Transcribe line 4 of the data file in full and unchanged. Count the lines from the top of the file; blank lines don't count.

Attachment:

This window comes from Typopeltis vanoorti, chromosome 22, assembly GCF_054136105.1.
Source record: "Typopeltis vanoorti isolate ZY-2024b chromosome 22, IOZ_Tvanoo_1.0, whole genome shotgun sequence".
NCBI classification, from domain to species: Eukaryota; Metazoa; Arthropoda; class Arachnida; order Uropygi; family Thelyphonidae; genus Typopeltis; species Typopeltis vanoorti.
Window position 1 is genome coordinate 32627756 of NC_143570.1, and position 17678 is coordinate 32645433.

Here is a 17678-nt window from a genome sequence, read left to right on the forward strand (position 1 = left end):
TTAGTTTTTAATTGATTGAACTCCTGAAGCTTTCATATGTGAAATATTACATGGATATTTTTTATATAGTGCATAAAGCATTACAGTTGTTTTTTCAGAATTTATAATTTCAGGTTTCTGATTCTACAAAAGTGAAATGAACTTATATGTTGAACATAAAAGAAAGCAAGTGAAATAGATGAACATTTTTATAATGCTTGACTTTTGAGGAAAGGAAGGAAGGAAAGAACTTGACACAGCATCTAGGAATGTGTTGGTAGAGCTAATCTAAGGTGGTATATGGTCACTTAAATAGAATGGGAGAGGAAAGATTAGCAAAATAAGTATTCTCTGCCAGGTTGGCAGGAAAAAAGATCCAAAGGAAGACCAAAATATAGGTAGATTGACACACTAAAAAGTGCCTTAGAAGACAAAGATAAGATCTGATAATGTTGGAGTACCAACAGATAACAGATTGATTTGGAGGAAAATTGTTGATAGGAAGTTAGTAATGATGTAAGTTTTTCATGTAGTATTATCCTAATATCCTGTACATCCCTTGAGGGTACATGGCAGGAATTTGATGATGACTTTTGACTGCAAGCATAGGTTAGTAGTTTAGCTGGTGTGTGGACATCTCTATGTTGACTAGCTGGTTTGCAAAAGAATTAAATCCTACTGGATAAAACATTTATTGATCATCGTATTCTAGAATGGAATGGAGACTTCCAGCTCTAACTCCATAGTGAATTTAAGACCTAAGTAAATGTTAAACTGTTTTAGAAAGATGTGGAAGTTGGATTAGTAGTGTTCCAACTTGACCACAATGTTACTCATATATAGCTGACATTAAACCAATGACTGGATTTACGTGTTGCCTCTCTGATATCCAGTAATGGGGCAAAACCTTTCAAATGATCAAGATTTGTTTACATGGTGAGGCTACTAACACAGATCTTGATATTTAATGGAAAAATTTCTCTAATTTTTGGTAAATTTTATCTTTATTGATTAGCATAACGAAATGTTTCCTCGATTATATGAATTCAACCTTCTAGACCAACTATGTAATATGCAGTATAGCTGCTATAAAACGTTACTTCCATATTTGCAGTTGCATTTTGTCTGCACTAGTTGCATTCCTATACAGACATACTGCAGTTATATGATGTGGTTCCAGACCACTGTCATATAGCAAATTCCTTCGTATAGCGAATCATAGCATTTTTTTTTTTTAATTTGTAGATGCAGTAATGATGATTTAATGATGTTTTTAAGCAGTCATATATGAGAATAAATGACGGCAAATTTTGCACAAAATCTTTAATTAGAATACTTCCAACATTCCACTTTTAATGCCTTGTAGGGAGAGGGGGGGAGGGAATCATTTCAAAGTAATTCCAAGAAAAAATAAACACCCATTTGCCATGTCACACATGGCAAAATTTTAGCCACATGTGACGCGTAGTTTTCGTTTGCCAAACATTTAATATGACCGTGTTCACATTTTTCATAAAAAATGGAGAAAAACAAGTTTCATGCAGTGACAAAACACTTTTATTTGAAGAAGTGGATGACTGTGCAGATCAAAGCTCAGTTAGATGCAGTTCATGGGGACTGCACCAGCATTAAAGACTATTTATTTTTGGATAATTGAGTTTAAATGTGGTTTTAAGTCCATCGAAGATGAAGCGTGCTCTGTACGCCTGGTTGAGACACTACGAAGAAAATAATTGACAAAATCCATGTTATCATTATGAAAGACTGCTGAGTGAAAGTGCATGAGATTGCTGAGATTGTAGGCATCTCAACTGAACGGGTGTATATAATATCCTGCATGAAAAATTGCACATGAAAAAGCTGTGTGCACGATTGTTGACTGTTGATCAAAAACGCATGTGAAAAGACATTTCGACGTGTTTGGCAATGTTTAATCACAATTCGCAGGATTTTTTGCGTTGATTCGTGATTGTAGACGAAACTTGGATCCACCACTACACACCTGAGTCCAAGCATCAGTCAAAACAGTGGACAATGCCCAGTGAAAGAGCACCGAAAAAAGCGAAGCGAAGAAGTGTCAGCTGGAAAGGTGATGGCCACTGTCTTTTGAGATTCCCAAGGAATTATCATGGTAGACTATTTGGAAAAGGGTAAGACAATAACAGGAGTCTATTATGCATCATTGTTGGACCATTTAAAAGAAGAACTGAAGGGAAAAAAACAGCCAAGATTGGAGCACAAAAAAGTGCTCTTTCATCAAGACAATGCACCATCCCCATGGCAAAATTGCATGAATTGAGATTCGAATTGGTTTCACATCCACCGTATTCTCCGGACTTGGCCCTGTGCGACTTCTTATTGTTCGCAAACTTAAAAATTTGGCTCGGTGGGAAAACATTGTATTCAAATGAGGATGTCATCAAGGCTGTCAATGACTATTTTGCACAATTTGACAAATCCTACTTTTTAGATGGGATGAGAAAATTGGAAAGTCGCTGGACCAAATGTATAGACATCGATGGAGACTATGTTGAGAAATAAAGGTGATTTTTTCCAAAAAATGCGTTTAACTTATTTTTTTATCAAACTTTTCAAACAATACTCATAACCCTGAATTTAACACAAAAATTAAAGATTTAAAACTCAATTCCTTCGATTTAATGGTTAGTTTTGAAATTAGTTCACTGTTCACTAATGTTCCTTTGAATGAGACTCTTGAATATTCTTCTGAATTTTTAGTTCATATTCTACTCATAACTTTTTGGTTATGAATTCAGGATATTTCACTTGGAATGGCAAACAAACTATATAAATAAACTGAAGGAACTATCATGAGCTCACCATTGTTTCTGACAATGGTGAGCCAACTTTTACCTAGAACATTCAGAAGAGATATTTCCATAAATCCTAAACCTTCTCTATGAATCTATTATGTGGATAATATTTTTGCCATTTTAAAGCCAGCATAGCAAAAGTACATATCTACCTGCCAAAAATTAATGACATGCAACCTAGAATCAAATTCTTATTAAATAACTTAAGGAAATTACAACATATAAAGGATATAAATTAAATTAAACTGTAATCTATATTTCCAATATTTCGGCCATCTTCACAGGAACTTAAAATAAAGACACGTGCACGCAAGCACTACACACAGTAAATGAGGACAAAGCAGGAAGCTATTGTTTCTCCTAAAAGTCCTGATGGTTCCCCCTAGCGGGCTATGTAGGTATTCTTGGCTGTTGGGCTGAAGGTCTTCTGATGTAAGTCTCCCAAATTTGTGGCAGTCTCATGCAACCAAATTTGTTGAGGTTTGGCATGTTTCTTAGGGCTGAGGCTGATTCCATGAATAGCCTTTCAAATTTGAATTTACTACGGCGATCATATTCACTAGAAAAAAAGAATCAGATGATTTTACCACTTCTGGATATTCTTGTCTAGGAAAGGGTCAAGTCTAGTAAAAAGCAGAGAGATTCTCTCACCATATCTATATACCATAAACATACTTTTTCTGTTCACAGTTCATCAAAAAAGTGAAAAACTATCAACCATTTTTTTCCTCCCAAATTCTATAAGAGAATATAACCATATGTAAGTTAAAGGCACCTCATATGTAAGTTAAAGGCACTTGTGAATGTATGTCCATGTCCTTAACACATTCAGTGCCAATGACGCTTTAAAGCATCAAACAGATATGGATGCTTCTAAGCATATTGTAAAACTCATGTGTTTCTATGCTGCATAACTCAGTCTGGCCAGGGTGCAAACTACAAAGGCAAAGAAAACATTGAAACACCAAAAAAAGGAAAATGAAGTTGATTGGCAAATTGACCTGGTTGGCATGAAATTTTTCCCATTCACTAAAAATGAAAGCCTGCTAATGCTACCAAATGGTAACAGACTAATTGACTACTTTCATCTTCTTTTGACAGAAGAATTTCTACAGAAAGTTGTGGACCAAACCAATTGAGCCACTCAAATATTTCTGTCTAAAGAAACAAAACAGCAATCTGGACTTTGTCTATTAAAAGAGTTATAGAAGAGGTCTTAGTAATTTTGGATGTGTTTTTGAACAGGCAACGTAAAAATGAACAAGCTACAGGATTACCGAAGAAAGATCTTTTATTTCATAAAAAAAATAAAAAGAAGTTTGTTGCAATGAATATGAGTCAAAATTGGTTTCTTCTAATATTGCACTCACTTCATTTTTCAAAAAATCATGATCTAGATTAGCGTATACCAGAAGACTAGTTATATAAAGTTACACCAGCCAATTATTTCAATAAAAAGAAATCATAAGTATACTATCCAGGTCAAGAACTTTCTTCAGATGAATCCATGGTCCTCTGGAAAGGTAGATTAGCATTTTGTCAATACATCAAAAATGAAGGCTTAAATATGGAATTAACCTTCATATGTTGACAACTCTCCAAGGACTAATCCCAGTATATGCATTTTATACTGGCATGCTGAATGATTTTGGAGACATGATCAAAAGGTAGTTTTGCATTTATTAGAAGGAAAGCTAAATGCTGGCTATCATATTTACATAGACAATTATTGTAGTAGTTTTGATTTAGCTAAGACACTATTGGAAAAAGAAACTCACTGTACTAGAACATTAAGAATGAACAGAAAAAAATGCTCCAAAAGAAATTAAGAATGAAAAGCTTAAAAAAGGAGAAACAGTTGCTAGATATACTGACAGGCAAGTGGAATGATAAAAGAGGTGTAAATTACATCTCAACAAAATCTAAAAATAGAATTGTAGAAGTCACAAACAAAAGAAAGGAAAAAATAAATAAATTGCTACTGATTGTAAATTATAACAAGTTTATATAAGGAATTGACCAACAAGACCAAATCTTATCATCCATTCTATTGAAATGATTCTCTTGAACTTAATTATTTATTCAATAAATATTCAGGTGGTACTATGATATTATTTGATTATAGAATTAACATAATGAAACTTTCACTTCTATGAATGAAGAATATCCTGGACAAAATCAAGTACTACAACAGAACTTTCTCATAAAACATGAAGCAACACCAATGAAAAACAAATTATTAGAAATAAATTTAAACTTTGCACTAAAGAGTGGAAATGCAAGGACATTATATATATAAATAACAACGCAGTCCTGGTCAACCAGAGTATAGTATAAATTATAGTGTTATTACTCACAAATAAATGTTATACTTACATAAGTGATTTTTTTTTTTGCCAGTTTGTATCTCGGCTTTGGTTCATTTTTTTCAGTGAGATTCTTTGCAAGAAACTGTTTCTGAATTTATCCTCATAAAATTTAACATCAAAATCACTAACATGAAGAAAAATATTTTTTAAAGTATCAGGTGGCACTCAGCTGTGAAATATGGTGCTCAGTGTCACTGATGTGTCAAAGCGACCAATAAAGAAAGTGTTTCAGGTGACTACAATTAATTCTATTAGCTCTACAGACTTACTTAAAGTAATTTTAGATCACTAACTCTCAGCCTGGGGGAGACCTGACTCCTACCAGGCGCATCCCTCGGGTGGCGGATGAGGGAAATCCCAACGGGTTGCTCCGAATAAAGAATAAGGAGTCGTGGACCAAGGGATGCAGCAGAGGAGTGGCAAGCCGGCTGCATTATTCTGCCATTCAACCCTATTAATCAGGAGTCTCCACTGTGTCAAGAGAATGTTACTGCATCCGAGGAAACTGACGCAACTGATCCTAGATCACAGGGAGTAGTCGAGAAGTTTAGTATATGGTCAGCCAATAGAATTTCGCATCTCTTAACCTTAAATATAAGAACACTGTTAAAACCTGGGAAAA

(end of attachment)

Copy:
Window position 1 is genome coordinate 32627756 of NC_143570.1, and position 17678 is coordinate 32645433.